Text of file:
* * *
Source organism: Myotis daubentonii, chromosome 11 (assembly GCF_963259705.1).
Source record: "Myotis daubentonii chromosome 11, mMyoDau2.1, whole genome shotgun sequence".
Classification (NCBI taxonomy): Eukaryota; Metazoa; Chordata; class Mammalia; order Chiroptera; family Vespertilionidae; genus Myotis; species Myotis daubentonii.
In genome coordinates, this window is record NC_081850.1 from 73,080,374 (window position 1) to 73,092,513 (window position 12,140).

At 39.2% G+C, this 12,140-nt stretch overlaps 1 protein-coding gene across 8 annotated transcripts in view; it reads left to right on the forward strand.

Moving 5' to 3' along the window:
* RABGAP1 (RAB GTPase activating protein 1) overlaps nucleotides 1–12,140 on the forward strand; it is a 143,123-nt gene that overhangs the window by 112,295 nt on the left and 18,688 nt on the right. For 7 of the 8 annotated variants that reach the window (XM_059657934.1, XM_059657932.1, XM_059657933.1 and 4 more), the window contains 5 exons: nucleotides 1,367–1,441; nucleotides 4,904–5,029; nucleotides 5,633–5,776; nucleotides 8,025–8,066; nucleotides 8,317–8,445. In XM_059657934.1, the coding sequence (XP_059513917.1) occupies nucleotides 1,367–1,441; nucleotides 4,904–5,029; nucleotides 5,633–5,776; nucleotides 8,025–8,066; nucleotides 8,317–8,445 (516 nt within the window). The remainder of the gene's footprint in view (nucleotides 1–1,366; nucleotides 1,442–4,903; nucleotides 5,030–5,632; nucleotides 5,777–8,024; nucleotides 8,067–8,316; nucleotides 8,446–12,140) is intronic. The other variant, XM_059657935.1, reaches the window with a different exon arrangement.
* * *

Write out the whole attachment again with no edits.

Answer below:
Source organism: Myotis daubentonii, chromosome 11 (assembly GCF_963259705.1).
Source record: "Myotis daubentonii chromosome 11, mMyoDau2.1, whole genome shotgun sequence".
Classification (NCBI taxonomy): Eukaryota; Metazoa; Chordata; class Mammalia; order Chiroptera; family Vespertilionidae; genus Myotis; species Myotis daubentonii.
In genome coordinates, this window is record NC_081850.1 from 73,080,374 (window position 1) to 73,092,513 (window position 12,140).

At 39.2% G+C, this 12,140-nt stretch overlaps 1 protein-coding gene across 8 annotated transcripts in view; it reads left to right on the forward strand.

Moving 5' to 3' along the window:
* RABGAP1 (RAB GTPase activating protein 1) overlaps nucleotides 1–12,140 on the forward strand; it is a 143,123-nt gene that overhangs the window by 112,295 nt on the left and 18,688 nt on the right. For 7 of the 8 annotated variants that reach the window (XM_059657934.1, XM_059657932.1, XM_059657933.1 and 4 more), the window contains 5 exons: nucleotides 1,367–1,441; nucleotides 4,904–5,029; nucleotides 5,633–5,776; nucleotides 8,025–8,066; nucleotides 8,317–8,445. In XM_059657934.1, the coding sequence (XP_059513917.1) occupies nucleotides 1,367–1,441; nucleotides 4,904–5,029; nucleotides 5,633–5,776; nucleotides 8,025–8,066; nucleotides 8,317–8,445 (516 nt within the window). The remainder of the gene's footprint in view (nucleotides 1–1,366; nucleotides 1,442–4,903; nucleotides 5,030–5,632; nucleotides 5,777–8,024; nucleotides 8,067–8,316; nucleotides 8,446–12,140) is intronic. The other variant, XM_059657935.1, reaches the window with a different exon arrangement.